These days most bartenders think, “Garnish” is a small village in India. It is in fact a very important part of how a drink is received.
Officially, a garnish is a solid item or group of items placed in or on the rim of the drink. It is proof of a drink made with love and care. It raises the experience of texture, taste and smell, adding visual flair to round off the senses. In many cases (like bloody marys, martinis) the cocktail demands a garnish but in others, this staple is more of an afterthought. This is a mixed curse as many great bartenders use this lack of expectation to raise the bar and add drama and surprise to their service. Think of the garnish as a signature, a carefully chosen arrangement that will add your personality to any drink.
All drinks can benefit from garnishes. From a margarita to a gin and tonic to the more unexpected like beer, champagne or water. The trick is to choose an item that will add another level of flavor to the drink. For champagne for example the best choice might be something light, crisp and subtle. Some interesting choices have been a rose petal, a raspberry, an apricot segment, and even a slice of red pepper. These elements compliment the champagne without overpowering it bringing out certain flavors from the drink. If a drink was a piece of music a good garnish would be a turn of equalization raising the low notes, muting the highs or bringing a single instrument to the foreground but the song remains the same.
There are a few types of garnishes:
Rims: A rim is typically a powder or granules placed along the rim of a glass. This is often done by filling a plate with powder and then moistening the edge of the glass and placing it upside down on the plate. Rims can vary from sugars or cocoa powder to spices and peppers. The moistening can also add another layer to the flavor, for example using a lemon to moisten for a chilli powder rim is a common tradition for serving beer in Mexico.
Glazes: Glazes are for the most part sweeter sticky syrups that are poured along the side of the glass before the drink is added. This is often done with a decorative touch and a skilled bartender can create many complex patterns to enchant the drinker. A glaze can sometimes be combined with a rim to completely transform the glass.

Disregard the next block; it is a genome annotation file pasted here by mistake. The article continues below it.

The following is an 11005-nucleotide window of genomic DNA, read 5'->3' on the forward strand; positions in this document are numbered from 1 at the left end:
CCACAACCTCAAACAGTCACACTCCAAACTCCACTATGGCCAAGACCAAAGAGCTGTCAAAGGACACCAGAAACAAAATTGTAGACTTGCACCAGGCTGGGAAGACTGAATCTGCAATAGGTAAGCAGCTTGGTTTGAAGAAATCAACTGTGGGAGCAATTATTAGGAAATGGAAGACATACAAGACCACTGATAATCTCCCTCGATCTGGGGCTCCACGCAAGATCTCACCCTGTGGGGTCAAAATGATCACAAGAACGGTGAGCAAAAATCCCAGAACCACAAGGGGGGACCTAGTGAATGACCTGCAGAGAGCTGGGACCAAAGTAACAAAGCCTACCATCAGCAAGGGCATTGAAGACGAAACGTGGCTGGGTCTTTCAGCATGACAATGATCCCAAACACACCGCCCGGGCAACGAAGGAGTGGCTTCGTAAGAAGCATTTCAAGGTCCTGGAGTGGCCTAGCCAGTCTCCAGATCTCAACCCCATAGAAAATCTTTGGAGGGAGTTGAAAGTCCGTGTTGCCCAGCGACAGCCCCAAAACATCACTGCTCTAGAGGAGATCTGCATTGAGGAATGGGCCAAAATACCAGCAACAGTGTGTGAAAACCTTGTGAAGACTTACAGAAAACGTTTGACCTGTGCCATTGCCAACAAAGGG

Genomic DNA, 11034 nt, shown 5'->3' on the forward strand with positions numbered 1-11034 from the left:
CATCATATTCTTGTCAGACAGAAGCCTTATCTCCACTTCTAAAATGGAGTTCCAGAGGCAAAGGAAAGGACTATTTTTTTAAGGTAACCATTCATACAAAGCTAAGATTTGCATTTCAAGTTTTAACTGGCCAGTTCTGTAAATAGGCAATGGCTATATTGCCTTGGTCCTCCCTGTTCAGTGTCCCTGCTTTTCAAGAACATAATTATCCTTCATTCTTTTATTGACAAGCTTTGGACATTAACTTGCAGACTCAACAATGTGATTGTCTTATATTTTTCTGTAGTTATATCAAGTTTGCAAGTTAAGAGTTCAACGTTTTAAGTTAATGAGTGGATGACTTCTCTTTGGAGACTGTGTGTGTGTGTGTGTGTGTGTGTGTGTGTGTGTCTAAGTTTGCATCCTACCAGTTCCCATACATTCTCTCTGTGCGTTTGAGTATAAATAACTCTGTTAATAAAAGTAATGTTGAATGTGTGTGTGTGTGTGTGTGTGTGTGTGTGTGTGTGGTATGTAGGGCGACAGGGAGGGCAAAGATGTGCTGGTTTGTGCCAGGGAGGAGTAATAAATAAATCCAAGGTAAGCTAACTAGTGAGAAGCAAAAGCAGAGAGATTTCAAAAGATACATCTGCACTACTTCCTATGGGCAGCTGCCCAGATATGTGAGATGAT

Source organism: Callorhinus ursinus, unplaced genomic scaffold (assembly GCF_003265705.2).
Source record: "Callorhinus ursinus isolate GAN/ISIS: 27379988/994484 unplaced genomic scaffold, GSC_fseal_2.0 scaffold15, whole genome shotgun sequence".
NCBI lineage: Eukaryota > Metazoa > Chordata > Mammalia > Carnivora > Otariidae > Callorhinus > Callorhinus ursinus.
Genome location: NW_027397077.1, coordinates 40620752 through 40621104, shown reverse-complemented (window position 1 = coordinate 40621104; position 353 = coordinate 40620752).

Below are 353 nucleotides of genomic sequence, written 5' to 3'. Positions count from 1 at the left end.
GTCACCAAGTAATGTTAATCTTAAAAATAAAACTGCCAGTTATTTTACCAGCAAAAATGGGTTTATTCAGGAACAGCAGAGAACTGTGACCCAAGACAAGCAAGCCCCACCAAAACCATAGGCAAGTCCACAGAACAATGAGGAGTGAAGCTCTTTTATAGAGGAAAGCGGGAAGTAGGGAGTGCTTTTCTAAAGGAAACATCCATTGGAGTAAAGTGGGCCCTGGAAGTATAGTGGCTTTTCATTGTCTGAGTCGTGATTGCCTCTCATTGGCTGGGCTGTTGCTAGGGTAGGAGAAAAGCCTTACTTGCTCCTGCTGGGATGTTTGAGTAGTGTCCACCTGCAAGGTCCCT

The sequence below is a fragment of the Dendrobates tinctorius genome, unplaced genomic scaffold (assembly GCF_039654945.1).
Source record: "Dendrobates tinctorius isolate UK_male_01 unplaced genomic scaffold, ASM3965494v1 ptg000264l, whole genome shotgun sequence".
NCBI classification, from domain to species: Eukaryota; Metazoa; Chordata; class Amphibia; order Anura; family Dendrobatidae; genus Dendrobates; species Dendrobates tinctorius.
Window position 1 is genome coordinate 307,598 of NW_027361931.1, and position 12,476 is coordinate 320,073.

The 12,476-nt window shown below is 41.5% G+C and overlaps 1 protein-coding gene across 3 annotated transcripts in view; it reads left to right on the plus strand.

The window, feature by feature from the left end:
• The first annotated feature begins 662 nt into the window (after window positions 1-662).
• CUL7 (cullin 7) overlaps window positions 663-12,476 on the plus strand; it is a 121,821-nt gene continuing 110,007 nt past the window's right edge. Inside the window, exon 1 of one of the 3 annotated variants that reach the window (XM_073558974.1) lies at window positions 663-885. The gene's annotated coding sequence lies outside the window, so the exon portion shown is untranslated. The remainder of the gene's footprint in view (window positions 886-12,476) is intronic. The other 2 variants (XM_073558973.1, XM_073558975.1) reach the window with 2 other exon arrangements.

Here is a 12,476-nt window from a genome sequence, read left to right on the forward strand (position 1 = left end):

Dusts: Dusting a drink isn’t just for baristas. The light dusting of a spice or powder on the surface of the drink can make that first sip a memorable one. Dusting introduces flavor and quickly fades allowing the flavors in the drink to take over.
Hangers: The more traditional form of garnish is an object or group of objects placed on the rim of the glass. This can be done by pressing it on the rim firmly until it holds or using a toothpick to bridge the rim and suspend the garnish above the drink. This particular technique is the most popular to show flair and often elaborate visuals are created by carving the garnish into shapes or designs. Concerns should be placed on the weight of the object versus the weight and angle of the glass. A recreation of Casablanca out of tropical fruit maybe too heavy for a martini glass.
Drops: This maybe the most intrusive of the garnishes as it is immersed in the drink and has the potential to overwhelm and become a major ingredient. For this reason many garnishes dropped into the drink are items that are naturally encase or skinned to promote a slow release of essences. Berries are a favorite with sweeter drinks and for hot drinks try cinnamon sticks.
Try any of these at home and ask around for other peoples favorites but above all experiment to find what you like and share that with others.
For some examples from the show click below.
Or check out these fantastic garnishes created by Jacopo Falleni
Featured Photograph by Antonio Busiello